With uncertainty set to be the name of the game in the days and weeks following November 3rd, here are five key consideration for EU leaders and diplomats navigating preparations for 2021.
Some things may change…
A Biden administration scenario
1.Unlocks EU-US cooperation on global green recovery and debt relief. The election outcome will significantly determine US federal support for green recovery, and international cooperation on key issues like debt relief. The Trump government opposes the issuance of new International Monetary Fund (IMF) Special Drawing Rights, a key instrument for providing developing countries with quick liquidity to deal with COVID-19 impacts. In contrast, Vice-President Biden’s plan outlines working with international finance institutions to restructure debt particularly to promote investments in a green recovery.
European member states are key shareholders of a number of Multilateral Development Banks (MDBs) including the European Investment Bank, which have been at the forefront of efforts to shift development finance from fossil to clean investments. With a Biden administration unlocking barriers in the IMF and World Bank, the EU could leverage close coordination with the US and UK. During the Italian G20, the EU could prioritize increasing fiscal space and revising a debt sustainability assessment. The EU could also double-down on shifting MDBs away from unsustainable investments. This could go hand-in-hand with a push to recapitalise MDBs to finance a green recovery.
Beyond this, the EU could be instrumental in bringing China, a significant holder of developing country debt, to the table of an international agreement on debt restructurings. Along with supporting developing countries capacity to invest in green recovery.
2. Sets up friendly competition, including a race to the top on industry and zero emissions vehicles. A Biden administration brings friendly competition as well as opportunities for cooperation. Vice President Biden is proposing to mobilise $2 trillion over four years for clean economy investments, including into funding for zero emissions vehicle infrastructure and deployment, green hydrogen and the decarbonisation of energy-intensive industries such as steel and cement. As a result, European policymakers may need to consider accelerating the decarbonisation of transport and heavy industry, particularly on clean steel.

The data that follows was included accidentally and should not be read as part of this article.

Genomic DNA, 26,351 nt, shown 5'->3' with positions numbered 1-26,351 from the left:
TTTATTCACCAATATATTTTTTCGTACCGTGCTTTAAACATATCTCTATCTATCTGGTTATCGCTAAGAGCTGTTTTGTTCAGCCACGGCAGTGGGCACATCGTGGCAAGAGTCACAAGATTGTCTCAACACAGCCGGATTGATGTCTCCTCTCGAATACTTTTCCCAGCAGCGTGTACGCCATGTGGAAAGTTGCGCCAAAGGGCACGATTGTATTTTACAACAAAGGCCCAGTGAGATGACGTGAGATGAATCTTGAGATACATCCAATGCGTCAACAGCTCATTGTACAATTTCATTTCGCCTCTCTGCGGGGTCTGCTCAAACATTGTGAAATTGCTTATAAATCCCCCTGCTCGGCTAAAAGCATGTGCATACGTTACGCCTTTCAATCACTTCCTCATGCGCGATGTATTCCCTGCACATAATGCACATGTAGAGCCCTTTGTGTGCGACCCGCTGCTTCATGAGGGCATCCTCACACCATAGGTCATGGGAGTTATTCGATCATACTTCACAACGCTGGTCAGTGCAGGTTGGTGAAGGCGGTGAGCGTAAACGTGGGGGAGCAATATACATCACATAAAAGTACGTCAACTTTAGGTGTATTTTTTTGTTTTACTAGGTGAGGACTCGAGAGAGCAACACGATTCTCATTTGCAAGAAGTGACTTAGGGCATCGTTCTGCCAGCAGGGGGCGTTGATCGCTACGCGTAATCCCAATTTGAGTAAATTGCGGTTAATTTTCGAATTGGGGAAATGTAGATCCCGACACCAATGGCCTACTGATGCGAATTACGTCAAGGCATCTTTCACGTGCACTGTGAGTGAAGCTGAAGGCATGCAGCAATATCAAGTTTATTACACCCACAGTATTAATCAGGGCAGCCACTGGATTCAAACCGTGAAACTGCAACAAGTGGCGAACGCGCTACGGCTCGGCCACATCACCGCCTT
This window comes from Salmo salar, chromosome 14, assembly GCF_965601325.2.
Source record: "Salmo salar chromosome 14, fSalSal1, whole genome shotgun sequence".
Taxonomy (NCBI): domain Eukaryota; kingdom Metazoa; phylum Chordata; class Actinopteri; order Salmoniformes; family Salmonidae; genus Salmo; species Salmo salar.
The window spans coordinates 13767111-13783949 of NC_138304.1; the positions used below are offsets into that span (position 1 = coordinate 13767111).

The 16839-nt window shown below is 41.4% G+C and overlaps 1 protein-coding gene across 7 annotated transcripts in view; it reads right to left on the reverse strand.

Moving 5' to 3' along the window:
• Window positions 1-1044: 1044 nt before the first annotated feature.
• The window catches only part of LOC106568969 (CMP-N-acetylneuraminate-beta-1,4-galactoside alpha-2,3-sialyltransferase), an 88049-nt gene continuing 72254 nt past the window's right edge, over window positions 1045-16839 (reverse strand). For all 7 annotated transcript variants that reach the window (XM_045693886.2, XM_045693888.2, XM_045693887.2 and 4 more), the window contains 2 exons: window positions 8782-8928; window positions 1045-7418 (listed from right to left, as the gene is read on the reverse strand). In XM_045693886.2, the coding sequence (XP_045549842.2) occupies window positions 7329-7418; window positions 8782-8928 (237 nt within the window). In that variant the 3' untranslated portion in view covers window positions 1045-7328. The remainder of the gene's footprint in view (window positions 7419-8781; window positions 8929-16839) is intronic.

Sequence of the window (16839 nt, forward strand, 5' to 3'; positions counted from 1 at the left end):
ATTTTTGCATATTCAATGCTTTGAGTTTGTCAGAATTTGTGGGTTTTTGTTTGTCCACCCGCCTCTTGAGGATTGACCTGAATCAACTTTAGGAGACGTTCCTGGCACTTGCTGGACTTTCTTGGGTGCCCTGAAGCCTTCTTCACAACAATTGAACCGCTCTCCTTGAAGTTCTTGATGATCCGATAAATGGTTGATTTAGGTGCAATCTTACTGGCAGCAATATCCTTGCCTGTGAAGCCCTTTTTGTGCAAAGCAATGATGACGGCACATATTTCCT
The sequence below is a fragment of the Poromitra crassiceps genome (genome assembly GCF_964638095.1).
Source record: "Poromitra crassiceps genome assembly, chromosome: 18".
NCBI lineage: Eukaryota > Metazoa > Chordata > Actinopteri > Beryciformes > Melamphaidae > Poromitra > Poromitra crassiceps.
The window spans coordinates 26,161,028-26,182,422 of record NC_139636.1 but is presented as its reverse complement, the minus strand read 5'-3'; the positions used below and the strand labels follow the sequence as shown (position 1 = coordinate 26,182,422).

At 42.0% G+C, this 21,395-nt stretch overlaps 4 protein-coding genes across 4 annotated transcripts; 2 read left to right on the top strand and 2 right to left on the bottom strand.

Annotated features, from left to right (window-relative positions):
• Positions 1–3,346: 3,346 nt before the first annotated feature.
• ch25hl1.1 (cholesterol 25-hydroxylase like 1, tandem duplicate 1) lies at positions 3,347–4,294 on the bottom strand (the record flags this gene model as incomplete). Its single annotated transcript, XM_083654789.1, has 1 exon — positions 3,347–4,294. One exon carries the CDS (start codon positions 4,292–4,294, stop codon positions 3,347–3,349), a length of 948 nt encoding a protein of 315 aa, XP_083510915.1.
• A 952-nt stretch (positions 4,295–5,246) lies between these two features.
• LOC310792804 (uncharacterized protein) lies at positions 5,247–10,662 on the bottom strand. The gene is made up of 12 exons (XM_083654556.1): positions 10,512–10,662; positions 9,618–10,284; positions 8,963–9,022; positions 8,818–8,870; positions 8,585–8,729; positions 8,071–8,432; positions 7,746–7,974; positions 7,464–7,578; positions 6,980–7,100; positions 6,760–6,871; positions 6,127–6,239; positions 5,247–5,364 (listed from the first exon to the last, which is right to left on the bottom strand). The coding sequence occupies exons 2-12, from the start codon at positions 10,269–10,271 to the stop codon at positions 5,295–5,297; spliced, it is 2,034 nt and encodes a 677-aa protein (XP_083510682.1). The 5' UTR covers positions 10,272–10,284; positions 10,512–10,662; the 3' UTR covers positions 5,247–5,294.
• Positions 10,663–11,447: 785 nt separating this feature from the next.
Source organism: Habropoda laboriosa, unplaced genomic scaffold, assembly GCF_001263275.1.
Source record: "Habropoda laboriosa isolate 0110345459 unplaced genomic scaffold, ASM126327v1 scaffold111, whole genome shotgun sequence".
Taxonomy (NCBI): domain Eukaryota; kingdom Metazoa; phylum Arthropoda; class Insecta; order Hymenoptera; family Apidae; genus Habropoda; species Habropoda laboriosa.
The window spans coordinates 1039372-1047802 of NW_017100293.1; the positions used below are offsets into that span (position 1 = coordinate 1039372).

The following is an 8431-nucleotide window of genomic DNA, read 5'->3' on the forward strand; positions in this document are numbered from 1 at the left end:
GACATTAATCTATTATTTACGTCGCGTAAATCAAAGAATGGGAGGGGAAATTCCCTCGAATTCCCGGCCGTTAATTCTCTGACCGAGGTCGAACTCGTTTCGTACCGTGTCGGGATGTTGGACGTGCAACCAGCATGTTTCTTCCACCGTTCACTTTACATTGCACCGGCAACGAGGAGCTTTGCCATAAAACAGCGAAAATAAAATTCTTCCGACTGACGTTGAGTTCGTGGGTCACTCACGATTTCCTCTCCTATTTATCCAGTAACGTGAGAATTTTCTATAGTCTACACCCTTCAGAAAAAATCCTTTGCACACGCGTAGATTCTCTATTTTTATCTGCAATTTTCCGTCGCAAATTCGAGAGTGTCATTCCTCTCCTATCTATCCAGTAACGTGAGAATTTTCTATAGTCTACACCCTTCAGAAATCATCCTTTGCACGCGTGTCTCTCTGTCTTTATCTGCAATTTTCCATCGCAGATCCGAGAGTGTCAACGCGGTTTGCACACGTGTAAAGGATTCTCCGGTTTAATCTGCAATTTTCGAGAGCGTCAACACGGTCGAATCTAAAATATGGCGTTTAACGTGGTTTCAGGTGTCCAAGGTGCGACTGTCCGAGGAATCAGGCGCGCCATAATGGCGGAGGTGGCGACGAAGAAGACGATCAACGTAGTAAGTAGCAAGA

The European Commission currently expects significant climate progress in transport and heavy industry to happen after 2030. Altering these plans, will require early planning, re-assessing timelines and having honest conversations, particularly with the German automobile industry and its Eastern European supply chains in a year where Germany heads to the polls.
…but a number of things stay the same under all outcomes.
3. International climate leadership remains in the EU’s interest. The European Green Deal will only succeed if international partners also shift onto clean development pathways both economically and politically. A Biden scenario will see the US re-investing in a clean economy transition at the federal level and internationally. However, with Biden facing domestic healthcare, economic, social and racial inequality crises, there will not be a return to Obama era foreign policy, nor an immediate shift to a European-style comprehensive Green Deal legislative package.